In this age of sustainability and caring for the environment, there is a lot of talk about how to make our periods more sustainable and environmentally-friendly as a person with a vagina. As such, I recently decided to buy some period panties and try them out for myself!
There are a lot of products out there for people with vaginas who want to make their periods more sustainable.
The product that seems to have gained the most popularity is a Moon Cup. This is a small plastic cup lies lowdown in the vagina and collects the blood. You can easily empty it into any toilet and boil it to clean it at the end of each cycle. It is claimed that you can use it for up to five years and is therefore a real money saver, as well as being sustainable. However, it’s suitable for everyone. For me personally, I have tried it, but since getting a copper coil (IUD) fitted, I am slightly concerned about using it because of the suction involved. As it is a relatively new invention, there is a little guidance online about the safety of using a Moon Cup while you have a copper coil fitted (as in, will the suction pull the coil out of place!) and, as I hadn’t particularly got that comfortable with the Moon Cup in the first place, I have decided to put it aside for now.
Therefore, period pants seemed like the best option for me. They are reusable pants that have a gusset that is reinforced with moisture wicking material to keep you comfortable, clean and fresh. There are loads of brands out there (like Wuka and Thinx) so you have a lot of choice! Also, many brands work in partnership with women’s health and period charities, as well as often being made of sustainably sourced materials, so you certainly feel like they are a very ethical choice!
Period Panties Review
Money money money
I had a little think about the financial impact of buying sustainable period products. If an average pack of sanitary towels costs £1, most women use up to two per period and have 12 cycles per year, a woman spends on average £24 per year on menstrual products (although this is set to go down since the government have announced they are going to scrap the tampon tax). A menstrual cup (such as the Moon Cup) costs about £20, so it’s clear that you’re gaining money within a year. Period pants tend to be more expensive – usually around £20-30 per pair, although this is cheaper if you buy a multi-pack. You can wear them for up to 8 hours, so most women would need at least two per day, so if you had an average 5 day cycle, you would need 10 pairs. As you can see, it would take around a decade before you started to earn your money back, at which point you may need to replace the pants anyway, so it has less financial benefit than the Moon Cup.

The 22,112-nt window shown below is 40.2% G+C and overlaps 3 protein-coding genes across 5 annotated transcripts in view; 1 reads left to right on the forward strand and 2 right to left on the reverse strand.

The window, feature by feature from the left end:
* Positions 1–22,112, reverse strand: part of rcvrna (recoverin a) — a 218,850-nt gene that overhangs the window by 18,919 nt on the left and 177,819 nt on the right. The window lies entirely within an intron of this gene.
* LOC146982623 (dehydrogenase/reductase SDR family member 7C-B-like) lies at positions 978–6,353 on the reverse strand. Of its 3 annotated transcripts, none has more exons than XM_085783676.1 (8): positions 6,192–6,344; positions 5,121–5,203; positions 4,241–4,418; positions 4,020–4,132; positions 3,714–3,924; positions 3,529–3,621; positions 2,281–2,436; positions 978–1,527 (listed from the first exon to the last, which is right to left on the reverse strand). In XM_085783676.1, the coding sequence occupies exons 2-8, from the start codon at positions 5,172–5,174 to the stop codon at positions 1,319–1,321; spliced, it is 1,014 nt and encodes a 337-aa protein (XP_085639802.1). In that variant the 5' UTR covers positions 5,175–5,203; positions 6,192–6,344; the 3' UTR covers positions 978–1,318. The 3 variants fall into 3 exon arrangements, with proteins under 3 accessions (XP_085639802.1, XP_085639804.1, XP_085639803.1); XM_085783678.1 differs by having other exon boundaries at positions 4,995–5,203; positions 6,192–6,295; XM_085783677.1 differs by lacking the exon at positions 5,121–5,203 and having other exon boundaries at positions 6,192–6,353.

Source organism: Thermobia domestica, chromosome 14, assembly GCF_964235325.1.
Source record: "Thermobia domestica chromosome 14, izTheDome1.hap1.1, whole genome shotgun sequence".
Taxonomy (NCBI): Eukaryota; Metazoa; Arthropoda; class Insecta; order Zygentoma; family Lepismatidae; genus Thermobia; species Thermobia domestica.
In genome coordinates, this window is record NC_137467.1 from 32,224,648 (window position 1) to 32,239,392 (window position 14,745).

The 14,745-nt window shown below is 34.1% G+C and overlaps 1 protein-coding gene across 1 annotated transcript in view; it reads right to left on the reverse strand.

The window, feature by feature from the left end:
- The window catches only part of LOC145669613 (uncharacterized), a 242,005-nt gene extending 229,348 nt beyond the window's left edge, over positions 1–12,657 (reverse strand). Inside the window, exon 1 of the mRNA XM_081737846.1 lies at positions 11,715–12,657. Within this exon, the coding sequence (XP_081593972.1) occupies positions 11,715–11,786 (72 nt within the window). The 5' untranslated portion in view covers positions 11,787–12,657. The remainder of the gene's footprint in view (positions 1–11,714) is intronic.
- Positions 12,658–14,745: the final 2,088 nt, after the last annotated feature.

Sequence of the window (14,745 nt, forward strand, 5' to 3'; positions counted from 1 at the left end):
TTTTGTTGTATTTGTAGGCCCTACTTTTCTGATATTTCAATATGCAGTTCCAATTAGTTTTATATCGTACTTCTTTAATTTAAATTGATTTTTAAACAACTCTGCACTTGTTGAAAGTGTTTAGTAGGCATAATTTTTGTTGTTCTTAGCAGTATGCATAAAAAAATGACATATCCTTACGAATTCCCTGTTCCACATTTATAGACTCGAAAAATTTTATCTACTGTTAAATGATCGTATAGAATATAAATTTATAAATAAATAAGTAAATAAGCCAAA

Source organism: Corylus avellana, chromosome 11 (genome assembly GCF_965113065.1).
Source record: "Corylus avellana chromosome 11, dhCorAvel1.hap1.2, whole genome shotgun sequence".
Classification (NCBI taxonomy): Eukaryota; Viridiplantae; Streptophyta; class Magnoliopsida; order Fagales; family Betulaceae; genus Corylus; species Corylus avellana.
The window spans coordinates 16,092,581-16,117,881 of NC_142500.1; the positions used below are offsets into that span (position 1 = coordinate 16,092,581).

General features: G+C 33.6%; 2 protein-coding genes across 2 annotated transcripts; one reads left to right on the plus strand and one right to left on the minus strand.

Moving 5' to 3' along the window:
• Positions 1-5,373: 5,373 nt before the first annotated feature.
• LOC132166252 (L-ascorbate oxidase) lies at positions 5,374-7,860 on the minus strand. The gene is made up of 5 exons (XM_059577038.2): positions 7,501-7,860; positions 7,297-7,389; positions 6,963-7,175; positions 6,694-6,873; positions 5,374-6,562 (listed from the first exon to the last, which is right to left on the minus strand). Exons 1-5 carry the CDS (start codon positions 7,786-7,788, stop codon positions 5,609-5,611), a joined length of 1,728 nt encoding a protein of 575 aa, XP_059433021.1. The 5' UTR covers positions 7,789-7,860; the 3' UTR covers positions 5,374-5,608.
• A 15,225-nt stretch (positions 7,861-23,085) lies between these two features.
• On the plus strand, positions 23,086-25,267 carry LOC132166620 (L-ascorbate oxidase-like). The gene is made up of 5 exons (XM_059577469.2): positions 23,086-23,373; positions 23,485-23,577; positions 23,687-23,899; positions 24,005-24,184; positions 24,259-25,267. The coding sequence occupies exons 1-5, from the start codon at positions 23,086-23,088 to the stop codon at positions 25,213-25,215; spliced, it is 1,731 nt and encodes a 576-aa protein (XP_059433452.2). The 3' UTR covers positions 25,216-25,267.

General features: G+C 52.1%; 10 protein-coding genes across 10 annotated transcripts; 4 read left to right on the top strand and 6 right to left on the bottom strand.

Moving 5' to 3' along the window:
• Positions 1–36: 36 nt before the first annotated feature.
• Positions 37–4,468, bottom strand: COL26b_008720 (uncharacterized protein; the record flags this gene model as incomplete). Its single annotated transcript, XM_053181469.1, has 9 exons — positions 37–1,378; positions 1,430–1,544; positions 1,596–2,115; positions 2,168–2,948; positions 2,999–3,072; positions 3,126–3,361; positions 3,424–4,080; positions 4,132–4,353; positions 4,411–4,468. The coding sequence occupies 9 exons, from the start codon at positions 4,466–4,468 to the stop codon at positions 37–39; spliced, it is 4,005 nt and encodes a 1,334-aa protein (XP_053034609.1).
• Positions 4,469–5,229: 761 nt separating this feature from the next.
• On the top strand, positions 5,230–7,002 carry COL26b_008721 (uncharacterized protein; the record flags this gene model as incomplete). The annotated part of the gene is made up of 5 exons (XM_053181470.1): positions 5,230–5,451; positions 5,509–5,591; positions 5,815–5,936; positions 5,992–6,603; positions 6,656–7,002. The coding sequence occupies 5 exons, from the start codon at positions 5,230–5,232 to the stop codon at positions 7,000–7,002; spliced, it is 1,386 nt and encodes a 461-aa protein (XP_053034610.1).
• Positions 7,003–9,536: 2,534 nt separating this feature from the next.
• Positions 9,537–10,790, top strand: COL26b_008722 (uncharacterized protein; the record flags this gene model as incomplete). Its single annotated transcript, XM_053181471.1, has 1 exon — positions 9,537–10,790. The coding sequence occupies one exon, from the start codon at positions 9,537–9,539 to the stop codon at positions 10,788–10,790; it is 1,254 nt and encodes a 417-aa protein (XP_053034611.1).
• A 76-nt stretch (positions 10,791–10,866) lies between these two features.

Wuka Period Pants
Nonetheless, I decided that the environmental benefits outweigh the financial costs and opted for Wuka’s First Period Pack, purely due to this being the cheapest option for me, especially as there was a 50% offer one when I bought them. As period pants can be very expensive, three pairs of pants and a little bag to keep them in (made by a women’s cooperative in Nepal) for about £50 seemed like a bargain.
I have only used them for one cycle so far, but I am very pleased with the results. The pants themselves are very comfortable and fit well around my body, meaning that I had no worries about any leaks. I also work from home, so in terms of experimenting and worrying about leaks, it wouldn’t really have mattered had I had an ‘accident’. Thankfully, this didn’t happen and I was very pleased that the period panties held for the entire 8 hours! I would caveat this, however, by saying that I have medium to light periods and I was using a medium absorbancy pant.
One of my concerns was that the reinforced gusset might feel like wearing a nappy (or that time I had to borrow a maternity pad from my sister when my period surprised me). However, I was pleasantly surprised that I didn’t notice the extra thickness at all and actually they were more comfortable than pads.
The only slight downside to the period pants, as I see it, is that after you wear them for several hours, there is a small amount of odour. I didn’t notice it when wearing them generally (and hope no one else did, my husband couldn’t tell me because he has no sense of smell!), but noticed it when I went to the loo. However, I would chalk this up as much nuisance as seeing your period blood if you use a Moon Cup or sanitary towel – if you can get used to those, you can get used to this.
Finally, I wanted to talk about washing. As I only had three pairs, I tried hand washing them and then hanging them on the radiator overnight so I had a clean pair for the morning. This seemed to be satisfactory after one use and after the second, I just popped them into the wash on a 40 degree cycle with no fabric softener, just detergent, and they came out clean as a whistle and hadn’t stained any of my other clothes!
All in all, I felt that they were a fantastic purchase and I will certainly use them next period, while using up the supply of sanitary products I already own, and will be buying more slowly until I have enough to cover me for my entire period!